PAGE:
It's true: right now we're having a major short hair obsession. First Beyonce's hair got a massive chop (AKA she took it off), then Rihanna's was short for all of a few minutes, Karlie Kloss, the current It Model, has enviously adorable short chops that she kept showing off at NYFW, and the list can go on. For the natural hair community, short hair is by no means a new thing. In fact, it's a part of the journey, the initiation, if you will.
But, as with most things in pop culture, this shorter 'do fad is just that: a very fleeting trend. How do we know, you ask? Well, because at NYFW extensions and wigs were all the rage. In fact, there was very little real hair to be seen on the runways of Mara Hoffman, Rodarte, Anna Sui and so many more. What does that mean? Well, it means that come spring, we're all going to be super long hair obsessed...we're talking floor length here.
The great thing about a trend that make it obvious you are wearing extensions is that everyone can do it (if you have at least 3 inches of hair) and that there will be little confusion as to the "realness" of it. In the end, it'll just be another trend that comes and goes and that we all remember five years from now and laugh about.
Well, that is if you don't seriously damage your hair in the process.
Extensions aren't known for necessarily being hair health friendly. Seriously, just Google extensions and health and you'll see a whole range of titles from the extreme story about a woman who suffered neurological conditions to the less-serious but just as frustrating cases of hair loss, breakage, and more.
And while these stories should certainly be taken into consideration, are extensions really that bad? After all, many women looking to move to a natural hair lifestyle transition with extensions and though conventional wisdom says this is absurd, it turns out that it might not be so bad after all.
Extensions can provide a protective layer for new growth helping to keep your natural hair as healthy as possible and away from external elements. Plus, if done correctly, extensions can help to promote growth and thickness of your natural hair given that you aren't apply product or over-manipulating, which can lead to breakage, split ends and thinning.
But for extensions to be good for your hair, you have to toe a very delicate line. One mistake, one misstep, any amount of improper braiding or maintenance, and you are edging in very dangerous anti-hair health territory. Here is what you need to get right.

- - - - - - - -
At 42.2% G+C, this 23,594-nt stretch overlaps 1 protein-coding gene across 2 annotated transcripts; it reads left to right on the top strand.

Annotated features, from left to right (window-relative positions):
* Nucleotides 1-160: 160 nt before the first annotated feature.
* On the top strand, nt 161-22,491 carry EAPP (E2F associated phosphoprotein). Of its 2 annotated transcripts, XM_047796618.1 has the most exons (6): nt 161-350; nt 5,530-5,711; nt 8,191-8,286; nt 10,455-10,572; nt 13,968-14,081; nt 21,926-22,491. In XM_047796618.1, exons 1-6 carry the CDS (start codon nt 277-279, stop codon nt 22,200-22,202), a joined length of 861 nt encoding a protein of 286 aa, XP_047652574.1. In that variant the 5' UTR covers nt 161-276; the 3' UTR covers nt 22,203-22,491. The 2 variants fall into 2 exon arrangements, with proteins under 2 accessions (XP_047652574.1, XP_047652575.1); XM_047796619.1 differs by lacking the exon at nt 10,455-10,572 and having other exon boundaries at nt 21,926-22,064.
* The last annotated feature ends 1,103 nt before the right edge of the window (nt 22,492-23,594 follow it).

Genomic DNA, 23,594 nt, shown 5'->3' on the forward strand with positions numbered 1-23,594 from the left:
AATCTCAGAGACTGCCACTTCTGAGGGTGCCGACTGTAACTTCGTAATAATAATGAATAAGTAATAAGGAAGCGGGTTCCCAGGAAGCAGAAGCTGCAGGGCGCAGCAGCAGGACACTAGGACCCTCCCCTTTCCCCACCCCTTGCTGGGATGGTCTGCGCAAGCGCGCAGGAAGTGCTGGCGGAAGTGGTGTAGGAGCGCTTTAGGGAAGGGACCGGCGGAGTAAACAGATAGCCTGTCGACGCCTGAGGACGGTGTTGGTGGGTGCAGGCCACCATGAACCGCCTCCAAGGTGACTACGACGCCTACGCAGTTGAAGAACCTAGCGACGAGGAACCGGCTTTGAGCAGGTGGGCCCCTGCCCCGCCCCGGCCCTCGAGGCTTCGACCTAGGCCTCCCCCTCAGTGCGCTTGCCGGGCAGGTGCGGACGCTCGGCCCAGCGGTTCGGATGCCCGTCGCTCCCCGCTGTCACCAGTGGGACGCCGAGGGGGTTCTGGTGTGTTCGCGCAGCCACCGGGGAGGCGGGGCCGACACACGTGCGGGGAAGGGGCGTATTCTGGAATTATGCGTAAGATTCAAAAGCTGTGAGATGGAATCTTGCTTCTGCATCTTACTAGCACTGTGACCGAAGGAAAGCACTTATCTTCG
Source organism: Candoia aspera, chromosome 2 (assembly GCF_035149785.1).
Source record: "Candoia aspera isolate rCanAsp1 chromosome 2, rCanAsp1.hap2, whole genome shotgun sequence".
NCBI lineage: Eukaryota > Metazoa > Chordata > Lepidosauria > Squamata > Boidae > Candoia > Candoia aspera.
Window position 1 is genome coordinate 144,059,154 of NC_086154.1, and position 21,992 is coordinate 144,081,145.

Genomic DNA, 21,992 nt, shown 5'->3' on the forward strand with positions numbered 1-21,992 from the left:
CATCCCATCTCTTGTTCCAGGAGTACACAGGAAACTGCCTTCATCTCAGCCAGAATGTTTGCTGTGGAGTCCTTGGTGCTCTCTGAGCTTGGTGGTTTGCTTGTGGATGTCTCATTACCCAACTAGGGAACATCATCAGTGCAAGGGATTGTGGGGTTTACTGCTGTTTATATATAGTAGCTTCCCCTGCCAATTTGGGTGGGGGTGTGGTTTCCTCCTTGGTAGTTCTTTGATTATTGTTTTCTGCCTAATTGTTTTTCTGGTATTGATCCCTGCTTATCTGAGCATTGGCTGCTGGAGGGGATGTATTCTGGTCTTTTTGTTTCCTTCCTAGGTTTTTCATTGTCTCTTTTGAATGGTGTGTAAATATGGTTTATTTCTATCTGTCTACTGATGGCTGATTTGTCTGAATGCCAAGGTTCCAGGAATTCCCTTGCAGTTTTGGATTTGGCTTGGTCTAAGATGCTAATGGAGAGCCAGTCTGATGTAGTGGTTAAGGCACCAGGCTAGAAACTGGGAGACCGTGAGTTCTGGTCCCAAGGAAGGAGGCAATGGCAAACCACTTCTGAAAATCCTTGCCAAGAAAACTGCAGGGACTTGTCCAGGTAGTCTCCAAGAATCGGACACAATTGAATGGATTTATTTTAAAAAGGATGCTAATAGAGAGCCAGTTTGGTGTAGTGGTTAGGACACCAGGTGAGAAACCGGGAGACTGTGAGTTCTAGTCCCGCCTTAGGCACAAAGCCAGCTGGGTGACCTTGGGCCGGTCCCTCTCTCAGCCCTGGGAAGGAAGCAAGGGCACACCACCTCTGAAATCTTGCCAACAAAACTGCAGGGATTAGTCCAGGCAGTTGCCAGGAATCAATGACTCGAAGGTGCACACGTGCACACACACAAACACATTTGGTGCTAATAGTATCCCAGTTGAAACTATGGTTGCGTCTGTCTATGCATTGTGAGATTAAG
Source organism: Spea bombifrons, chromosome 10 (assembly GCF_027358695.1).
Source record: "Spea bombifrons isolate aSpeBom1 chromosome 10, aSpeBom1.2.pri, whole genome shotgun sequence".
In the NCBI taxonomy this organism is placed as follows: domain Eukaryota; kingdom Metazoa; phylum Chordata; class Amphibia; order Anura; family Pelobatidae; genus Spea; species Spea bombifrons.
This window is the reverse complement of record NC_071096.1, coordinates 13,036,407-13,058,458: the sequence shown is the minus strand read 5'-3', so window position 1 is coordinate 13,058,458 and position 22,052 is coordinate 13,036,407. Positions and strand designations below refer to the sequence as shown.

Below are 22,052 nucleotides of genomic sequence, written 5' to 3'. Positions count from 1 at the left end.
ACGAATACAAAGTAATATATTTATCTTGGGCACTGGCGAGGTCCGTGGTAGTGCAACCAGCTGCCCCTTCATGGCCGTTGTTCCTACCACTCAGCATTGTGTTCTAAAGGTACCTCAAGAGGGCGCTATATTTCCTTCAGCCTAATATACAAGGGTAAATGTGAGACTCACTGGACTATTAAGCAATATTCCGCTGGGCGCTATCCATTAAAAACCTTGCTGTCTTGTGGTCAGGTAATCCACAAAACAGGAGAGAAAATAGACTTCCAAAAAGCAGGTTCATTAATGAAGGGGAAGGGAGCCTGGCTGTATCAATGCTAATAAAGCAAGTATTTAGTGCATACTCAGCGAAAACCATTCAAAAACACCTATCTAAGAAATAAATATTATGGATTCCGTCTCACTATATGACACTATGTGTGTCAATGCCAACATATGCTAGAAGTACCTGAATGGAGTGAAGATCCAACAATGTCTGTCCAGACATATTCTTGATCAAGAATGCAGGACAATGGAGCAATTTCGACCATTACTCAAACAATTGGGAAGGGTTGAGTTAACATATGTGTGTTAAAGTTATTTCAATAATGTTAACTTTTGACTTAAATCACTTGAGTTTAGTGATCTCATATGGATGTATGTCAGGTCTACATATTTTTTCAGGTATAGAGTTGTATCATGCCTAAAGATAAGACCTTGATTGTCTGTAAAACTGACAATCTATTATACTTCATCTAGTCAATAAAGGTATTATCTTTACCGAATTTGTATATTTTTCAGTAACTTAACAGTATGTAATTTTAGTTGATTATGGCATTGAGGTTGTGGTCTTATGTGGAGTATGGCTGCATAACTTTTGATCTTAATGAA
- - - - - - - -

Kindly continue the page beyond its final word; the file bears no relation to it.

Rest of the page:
Make sure that your stylist is not braiding your hair too tight when prepping your hair for a full sew-in. Tight braids do not mean that the sew-in will last longer. Read that again: tight braids do not mean that the sew-in will last longer. Very tight braids will be painful, cause the hair to break and can actually lead to some of that neurological stuff that the extension horror stories are made of.
Healthy natural hair is moisturized natural hair and even women who are full-blown natural and community experts can sometimes have problems keeping their textured hair hydrated. So for those of you transitioning with extensions, be sure to moisturize often (that means more than once a day!). Apply it to your hair using an eye dropper so that the oil can penetrate the hair underneath. Stylist Chandler Rollins recommends that you include "oils that both coat the hair shaft like Argan Oil, Moroccan Oil and Macadamia Oil and penetrate the hair shaft like Olive Oil, Coconut Oil and Avocado Oil."
Per usual, stay away from sulfates
This is a natural hair know-all and you'll be living by this rule once you go natural anyway, so you might as well start now. Sulfates remove the oils that your scalp naturally produces. Those oils are the absolute best for your hair to keep it motorized. You want them. Don't shampoo them away.
Take Your Vitamins
Load up on biotin, vitamin A, folic acid and vitamin E. This will help your hair to grow healthy from the inside out and with nothing on the outside to stunt it, you'll remove those extensions to beautiful grow out.